The Carmel Valley restaurant that Michael and I frequent for special occasions and occasionally for not so special occasions is where my best friend Gina, who has been my best friend for over 40 years (oh, my!), who is visiting from Michigan, took me for dinner last evening. We ate and drank well. Because the day had been one with too much time spent in various chairs, I suggested we take a walk before getting back in the car.
Up into the residential neighborhood behind the restaurant we went walking into the oncoming darkness. At block’s end we turned right and there on our left a short ways down was a wide-open entryway through which we strolled into an enormous field, wider than a football field and longer than a bunch of them in a row. (How odd that I don’t have a better way to indicate the size of this land other than to compare it to the space of a sport’s field that I really don’t like.)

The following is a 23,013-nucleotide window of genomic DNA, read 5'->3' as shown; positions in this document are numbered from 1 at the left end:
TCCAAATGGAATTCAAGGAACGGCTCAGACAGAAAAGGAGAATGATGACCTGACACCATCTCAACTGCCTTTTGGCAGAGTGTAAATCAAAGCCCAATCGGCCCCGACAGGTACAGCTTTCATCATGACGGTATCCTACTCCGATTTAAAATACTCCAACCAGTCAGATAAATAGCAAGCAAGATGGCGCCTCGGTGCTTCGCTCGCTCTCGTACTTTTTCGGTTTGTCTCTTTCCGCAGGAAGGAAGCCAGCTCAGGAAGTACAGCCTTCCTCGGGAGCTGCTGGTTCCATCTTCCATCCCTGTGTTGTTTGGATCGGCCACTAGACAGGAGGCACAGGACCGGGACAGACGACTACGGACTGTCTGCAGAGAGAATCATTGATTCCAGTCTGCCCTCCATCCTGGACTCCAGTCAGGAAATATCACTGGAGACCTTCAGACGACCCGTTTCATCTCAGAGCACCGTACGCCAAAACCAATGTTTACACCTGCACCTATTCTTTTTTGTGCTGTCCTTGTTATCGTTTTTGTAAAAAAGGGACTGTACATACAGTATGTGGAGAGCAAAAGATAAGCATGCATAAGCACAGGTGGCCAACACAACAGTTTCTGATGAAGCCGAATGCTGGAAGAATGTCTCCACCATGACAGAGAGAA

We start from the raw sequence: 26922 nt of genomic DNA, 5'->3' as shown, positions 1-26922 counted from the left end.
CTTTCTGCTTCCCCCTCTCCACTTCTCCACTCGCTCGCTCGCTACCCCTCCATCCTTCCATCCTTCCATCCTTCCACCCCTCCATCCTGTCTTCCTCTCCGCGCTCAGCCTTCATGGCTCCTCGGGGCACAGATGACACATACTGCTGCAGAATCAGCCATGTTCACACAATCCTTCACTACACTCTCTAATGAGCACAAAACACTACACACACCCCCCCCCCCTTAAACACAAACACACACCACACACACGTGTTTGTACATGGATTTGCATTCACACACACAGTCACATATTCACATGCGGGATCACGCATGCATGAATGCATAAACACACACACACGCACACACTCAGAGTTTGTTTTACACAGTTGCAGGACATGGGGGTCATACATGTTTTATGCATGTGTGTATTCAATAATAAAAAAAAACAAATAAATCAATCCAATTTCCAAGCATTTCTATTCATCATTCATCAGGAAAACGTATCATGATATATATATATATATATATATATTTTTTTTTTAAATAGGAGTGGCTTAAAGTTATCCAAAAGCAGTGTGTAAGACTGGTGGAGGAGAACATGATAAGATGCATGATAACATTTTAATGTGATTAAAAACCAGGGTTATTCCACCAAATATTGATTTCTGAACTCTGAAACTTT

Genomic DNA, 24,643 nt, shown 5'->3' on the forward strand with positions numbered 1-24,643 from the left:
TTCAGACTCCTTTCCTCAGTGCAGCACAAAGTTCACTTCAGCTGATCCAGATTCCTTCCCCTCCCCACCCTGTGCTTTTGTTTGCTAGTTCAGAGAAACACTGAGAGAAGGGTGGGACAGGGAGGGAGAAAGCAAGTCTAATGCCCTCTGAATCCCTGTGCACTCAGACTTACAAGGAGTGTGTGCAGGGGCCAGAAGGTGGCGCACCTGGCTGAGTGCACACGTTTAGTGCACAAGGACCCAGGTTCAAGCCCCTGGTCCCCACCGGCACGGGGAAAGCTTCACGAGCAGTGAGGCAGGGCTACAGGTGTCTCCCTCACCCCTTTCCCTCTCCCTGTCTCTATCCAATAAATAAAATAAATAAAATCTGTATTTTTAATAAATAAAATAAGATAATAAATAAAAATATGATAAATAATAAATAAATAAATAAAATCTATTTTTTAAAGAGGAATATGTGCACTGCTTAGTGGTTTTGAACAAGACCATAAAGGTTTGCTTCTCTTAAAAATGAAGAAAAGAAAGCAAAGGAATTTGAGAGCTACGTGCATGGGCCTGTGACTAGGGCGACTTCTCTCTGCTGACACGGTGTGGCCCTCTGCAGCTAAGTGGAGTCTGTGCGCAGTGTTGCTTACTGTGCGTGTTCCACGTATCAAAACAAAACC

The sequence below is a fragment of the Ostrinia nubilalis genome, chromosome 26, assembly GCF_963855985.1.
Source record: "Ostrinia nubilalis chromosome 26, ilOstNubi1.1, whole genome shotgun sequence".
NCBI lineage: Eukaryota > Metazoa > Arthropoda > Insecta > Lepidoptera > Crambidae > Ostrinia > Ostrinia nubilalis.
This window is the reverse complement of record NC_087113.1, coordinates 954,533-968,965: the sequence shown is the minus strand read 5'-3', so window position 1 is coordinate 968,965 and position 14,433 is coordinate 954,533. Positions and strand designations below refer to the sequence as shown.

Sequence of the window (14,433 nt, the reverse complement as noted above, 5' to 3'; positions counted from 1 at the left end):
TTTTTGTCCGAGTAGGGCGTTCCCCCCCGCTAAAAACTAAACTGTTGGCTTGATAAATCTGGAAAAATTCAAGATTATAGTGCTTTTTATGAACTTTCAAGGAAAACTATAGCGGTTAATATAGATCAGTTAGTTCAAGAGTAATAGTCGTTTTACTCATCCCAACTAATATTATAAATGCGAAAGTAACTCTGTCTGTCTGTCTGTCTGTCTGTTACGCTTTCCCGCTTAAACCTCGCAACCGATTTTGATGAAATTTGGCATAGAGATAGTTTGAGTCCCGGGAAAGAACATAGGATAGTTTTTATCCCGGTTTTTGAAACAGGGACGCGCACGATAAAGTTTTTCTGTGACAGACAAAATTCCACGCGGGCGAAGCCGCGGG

We didn’t walk far into it—not only had darkness made itself known but Gina’s jetlag had too. We stood there awhile before turning back gazing into the abundance. Hidden in plain sight a swath of land took me by surprise. For years I’d come to this area and had never known of its existence—such a gorgeous open flank of land where the grass was tawny and smelled of that loamy mix of dry and wet that spells out summer. Our imaginations have this quality too. We carry them around in us everyday and there, look, what you’d never seen before, what you never knew was there, suddenly makes itself apparent and the world gets bigger again!